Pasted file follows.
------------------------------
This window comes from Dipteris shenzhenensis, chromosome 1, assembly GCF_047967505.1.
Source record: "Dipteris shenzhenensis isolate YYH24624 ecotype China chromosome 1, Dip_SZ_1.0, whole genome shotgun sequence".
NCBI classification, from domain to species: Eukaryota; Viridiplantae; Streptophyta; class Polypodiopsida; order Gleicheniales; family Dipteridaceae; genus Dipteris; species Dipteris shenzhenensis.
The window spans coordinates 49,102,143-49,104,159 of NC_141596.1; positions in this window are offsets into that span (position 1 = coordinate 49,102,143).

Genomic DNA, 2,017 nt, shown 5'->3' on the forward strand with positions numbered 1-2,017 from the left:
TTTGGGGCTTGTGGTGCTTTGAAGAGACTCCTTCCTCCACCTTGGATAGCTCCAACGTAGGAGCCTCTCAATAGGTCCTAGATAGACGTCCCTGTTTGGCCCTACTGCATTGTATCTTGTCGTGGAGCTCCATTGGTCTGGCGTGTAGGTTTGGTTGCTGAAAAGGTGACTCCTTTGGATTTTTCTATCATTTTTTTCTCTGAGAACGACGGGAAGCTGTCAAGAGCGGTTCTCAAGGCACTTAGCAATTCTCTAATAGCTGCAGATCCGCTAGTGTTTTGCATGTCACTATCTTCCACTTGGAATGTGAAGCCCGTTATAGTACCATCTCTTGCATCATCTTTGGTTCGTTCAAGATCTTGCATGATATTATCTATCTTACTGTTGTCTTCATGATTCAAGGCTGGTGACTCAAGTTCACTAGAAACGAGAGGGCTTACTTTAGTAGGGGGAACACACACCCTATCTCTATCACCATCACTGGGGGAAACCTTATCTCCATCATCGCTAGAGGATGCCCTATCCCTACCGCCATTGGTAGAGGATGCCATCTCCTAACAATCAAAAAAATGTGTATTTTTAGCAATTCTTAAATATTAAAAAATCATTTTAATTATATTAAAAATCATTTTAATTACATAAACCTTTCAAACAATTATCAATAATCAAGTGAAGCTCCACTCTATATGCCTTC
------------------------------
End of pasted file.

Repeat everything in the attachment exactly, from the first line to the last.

This window comes from Dipteris shenzhenensis, chromosome 1, assembly GCF_047967505.1.
Source record: "Dipteris shenzhenensis isolate YYH24624 ecotype China chromosome 1, Dip_SZ_1.0, whole genome shotgun sequence".
NCBI classification, from domain to species: Eukaryota; Viridiplantae; Streptophyta; class Polypodiopsida; order Gleicheniales; family Dipteridaceae; genus Dipteris; species Dipteris shenzhenensis.
The window spans coordinates 49,102,143-49,104,159 of NC_141596.1; positions in this window are offsets into that span (position 1 = coordinate 49,102,143).

Genomic DNA, 2,017 nt, shown 5'->3' on the forward strand with positions numbered 1-2,017 from the left:
TTTGGGGCTTGTGGTGCTTTGAAGAGACTCCTTCCTCCACCTTGGATAGCTCCAACGTAGGAGCCTCTCAATAGGTCCTAGATAGACGTCCCTGTTTGGCCCTACTGCATTGTATCTTGTCGTGGAGCTCCATTGGTCTGGCGTGTAGGTTTGGTTGCTGAAAAGGTGACTCCTTTGGATTTTTCTATCATTTTTTTCTCTGAGAACGACGGGAAGCTGTCAAGAGCGGTTCTCAAGGCACTTAGCAATTCTCTAATAGCTGCAGATCCGCTAGTGTTTTGCATGTCACTATCTTCCACTTGGAATGTGAAGCCCGTTATAGTACCATCTCTTGCATCATCTTTGGTTCGTTCAAGATCTTGCATGATATTATCTATCTTACTGTTGTCTTCATGATTCAAGGCTGGTGACTCAAGTTCACTAGAAACGAGAGGGCTTACTTTAGTAGGGGGAACACACACCCTATCTCTATCACCATCACTGGGGGAAACCTTATCTCCATCATCGCTAGAGGATGCCCTATCCCTACCGCCATTGGTAGAGGATGCCATCTCCTAACAATCAAAAAAATGTGTATTTTTAGCAATTCTTAAATATTAAAAAATCATTTTAATTATATTAAAAATCATTTTAATTACATAAACCTTTCAAACAATTATCAATAATCAAGTGAAGCTCCACTCTATATGCCTTC